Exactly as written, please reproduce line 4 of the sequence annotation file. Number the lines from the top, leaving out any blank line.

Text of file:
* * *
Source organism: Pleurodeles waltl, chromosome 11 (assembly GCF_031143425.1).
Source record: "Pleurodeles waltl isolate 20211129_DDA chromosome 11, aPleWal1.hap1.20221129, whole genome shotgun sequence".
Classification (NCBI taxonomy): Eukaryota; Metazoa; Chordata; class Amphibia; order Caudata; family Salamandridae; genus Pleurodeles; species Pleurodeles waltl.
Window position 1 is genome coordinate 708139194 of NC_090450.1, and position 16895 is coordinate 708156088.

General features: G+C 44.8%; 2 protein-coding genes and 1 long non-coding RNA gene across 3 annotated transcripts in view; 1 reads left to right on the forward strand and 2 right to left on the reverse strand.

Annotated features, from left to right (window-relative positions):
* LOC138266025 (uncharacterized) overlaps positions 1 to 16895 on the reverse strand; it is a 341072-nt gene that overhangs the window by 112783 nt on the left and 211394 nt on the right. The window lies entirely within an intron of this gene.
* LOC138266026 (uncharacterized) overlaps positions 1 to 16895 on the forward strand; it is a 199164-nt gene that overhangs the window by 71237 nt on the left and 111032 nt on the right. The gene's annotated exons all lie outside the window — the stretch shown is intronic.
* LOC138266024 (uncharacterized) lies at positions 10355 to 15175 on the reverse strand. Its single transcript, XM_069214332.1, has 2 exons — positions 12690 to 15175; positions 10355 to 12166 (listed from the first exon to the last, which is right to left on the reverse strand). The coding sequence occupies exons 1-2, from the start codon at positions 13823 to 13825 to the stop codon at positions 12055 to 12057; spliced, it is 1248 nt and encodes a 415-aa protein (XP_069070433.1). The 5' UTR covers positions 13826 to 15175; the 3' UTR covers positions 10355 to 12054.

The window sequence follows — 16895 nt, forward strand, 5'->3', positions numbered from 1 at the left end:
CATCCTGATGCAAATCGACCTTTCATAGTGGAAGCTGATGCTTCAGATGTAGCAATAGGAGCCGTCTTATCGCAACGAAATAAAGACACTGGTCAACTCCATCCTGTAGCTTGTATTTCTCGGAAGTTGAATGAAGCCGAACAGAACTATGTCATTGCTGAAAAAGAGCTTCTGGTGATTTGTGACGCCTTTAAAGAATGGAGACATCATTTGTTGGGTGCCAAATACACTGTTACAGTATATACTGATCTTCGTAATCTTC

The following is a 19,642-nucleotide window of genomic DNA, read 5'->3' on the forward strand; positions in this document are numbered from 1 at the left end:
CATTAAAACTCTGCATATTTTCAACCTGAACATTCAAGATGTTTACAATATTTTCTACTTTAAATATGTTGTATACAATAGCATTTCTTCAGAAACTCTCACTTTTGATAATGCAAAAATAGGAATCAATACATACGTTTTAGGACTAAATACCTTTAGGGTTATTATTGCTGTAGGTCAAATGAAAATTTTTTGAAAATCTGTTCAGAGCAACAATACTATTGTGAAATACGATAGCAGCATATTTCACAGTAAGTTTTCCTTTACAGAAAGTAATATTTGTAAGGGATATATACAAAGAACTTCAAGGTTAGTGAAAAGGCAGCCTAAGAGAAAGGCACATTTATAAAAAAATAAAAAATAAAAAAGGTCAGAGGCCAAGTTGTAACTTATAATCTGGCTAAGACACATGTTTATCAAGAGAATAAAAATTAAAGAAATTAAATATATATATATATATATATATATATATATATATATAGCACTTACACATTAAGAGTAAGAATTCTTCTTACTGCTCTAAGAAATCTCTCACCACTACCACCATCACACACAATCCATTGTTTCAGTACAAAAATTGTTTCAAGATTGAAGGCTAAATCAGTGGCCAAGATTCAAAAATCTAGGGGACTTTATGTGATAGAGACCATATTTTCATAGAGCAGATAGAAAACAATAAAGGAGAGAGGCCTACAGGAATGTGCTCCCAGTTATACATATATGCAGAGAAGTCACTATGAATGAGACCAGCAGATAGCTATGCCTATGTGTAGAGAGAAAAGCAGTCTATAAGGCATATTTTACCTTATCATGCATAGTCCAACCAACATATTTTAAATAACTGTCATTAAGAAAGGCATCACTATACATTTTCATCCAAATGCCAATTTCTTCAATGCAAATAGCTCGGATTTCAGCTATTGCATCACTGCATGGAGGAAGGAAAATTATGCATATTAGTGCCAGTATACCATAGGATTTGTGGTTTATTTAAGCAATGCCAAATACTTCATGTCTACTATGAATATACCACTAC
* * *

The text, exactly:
Window position 1 is genome coordinate 708139194 of NC_090450.1, and position 16895 is coordinate 708156088.